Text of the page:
Postcard from New Zealand,The Ruakuri Caves

We enter the cave, the sunlight disappearing behind us. Our guide tells us to take the spiral to the bottom: the spiral is a ramp that descends twenty metres to our first check-point inside the Ruakuri Caves. These are limestone caves near Waitoma, New Zealand.
Our guide is Jim, a good natured, white-haired Kiwi, who clearly loves these caves. Water falls from the distant roof onto a block of limestone, made porous by the dripping water, and Jim has us rinse our hands in the stream, a symbolic cleansing to honour the Maori people who discovered these caves four centuries ago. Then, we begin our descent.
We follow the path, a metal grating that takes us over chasms and along the wall of the cave as we move deeper under the hill. The metal sidewalk has a rail—not high enough, as far as I’m concerned. Jim tells us about the different limestone formations, the stalactites and curtains of stone that festoon the walls. In dryer sections, the limestone hardens into coral-like patterns, but here, the water drips from the roof and sometimes pools on the floor. It’s all owing to the action of water, says Jim. And one day, he says, these caverns will collapse, leaving a deep gorge behind. But for now, the water drips and runs, adding to and changing these flowing walls. As we move, the sound echoes from all around, the air sometimes going dead as we crouch to shuffle through a narrow passage from one cavern to the next.
Jim brings us to a platform, cantilevered over a twenty metre drop into the main cavern. Here, he shows us the glow-worms that live in these caves. As he turns out the lights, the ceiling looks as though it’s dotted with stars. Fully 99% of these creature’s lives are dedicated to feeding and cocooning. Once they emerge, they have less than forty-eight hours to mate and begin the cycle over again. I stand in a corner of the platform. I grip the rail to either side, listening to Jim’s enthusiastic account of these insects, simultaneously hearing the rushing of water from far below and half-imagining the drop and what lies lower down.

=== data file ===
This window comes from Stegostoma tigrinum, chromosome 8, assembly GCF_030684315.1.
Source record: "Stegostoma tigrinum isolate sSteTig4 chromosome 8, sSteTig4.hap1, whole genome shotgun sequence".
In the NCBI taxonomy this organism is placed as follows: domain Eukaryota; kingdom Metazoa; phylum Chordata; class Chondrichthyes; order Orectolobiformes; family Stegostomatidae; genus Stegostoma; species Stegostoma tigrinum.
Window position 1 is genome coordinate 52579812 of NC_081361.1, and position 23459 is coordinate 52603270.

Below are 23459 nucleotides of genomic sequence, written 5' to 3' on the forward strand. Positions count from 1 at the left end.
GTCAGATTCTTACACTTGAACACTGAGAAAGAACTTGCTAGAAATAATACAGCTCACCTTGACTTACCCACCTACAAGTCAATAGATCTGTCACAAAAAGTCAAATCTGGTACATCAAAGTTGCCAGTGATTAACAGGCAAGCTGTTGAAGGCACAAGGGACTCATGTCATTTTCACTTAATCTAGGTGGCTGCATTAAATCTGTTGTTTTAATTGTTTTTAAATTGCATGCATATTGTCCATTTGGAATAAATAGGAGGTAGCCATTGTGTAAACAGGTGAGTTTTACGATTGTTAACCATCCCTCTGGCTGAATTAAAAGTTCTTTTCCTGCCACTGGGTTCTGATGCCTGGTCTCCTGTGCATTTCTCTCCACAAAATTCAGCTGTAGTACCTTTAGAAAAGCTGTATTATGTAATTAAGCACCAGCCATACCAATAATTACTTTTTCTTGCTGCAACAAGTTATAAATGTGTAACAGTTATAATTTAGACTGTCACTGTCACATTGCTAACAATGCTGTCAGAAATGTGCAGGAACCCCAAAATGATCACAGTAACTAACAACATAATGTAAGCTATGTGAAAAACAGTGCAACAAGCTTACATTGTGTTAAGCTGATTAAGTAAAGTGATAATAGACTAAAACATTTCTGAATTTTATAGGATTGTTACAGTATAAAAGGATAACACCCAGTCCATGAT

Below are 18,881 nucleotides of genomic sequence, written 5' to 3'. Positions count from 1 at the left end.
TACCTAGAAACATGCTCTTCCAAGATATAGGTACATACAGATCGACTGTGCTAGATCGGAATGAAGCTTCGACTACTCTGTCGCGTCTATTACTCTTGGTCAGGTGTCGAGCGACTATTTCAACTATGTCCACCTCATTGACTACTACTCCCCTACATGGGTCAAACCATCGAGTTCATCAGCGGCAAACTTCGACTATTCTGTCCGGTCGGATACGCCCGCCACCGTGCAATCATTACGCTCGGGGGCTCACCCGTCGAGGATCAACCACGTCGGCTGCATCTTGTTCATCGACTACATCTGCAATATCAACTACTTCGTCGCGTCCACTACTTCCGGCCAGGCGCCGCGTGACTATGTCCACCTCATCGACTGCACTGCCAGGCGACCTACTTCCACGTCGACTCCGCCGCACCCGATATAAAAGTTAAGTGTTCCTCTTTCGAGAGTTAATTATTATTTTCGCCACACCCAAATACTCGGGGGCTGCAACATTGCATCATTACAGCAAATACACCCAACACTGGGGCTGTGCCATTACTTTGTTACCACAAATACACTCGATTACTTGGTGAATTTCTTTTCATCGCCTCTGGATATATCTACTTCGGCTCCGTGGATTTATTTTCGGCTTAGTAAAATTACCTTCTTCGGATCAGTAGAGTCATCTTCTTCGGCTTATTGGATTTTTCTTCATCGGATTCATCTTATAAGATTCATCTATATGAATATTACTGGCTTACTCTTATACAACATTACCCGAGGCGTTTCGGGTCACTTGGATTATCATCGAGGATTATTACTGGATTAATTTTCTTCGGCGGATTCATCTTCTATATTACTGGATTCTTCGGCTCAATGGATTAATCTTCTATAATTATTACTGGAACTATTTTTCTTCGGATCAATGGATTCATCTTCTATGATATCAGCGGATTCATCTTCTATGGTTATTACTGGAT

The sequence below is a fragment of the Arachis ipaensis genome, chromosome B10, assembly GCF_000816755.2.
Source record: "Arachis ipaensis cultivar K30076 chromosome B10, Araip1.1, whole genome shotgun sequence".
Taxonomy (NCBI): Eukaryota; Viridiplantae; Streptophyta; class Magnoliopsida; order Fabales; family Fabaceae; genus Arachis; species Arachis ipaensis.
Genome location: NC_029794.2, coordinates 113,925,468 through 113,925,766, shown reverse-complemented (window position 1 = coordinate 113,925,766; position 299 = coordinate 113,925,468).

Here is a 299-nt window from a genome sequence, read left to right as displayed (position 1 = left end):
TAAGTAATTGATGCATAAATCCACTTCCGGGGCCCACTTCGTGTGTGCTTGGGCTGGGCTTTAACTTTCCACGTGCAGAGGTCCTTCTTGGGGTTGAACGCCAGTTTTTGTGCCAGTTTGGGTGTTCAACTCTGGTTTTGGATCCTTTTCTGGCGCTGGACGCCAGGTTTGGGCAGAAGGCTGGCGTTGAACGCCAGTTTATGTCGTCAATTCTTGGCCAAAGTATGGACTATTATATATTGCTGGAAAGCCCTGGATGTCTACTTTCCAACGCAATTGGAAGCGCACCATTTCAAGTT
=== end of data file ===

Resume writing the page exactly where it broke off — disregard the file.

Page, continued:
Again, we go deeper, until, finally, we stand on another platform over a stream, one-hundred and sixty metres deep. I think of the caves of which I’ve read—places where dark things creep, or unnameable creatures hide in corners and listen to the silence. I listen, too—listen hard. Down here, I’m away from every familiar sound I know, save the sound of water. Without the water, the silence is absolute. It’s then that Jim tells us about the giant eels that live in the stream—more than two metres long, that have names, and that are sometimes fed by the guides. I want him to be kidding.
I’ve lost track of time down here, but finally, we begin to make our way back up. Jim keeps track of us. He shows us the Mirror Pool, where Andy Serkis of LotR fame learned how to be Gollum; he tells us about the ghost walk, where your shadow runs ahead of you into the darkness. On and on, through narrow twisting passages where we have to bend nearly double to avoid the stone of the ceiling. Finally, we arrive back at the limestone block beneath the falling water and the spiral that will take us back up into the sunlight. We emerge from the caves and everyone exclaims at the light. The sun shines brightly in the cool, winter air. I hear birds, the sighing of trees, and feel the wind on my face. The familiar world demands our attention, but we won’t forget the Ruakuri Caves.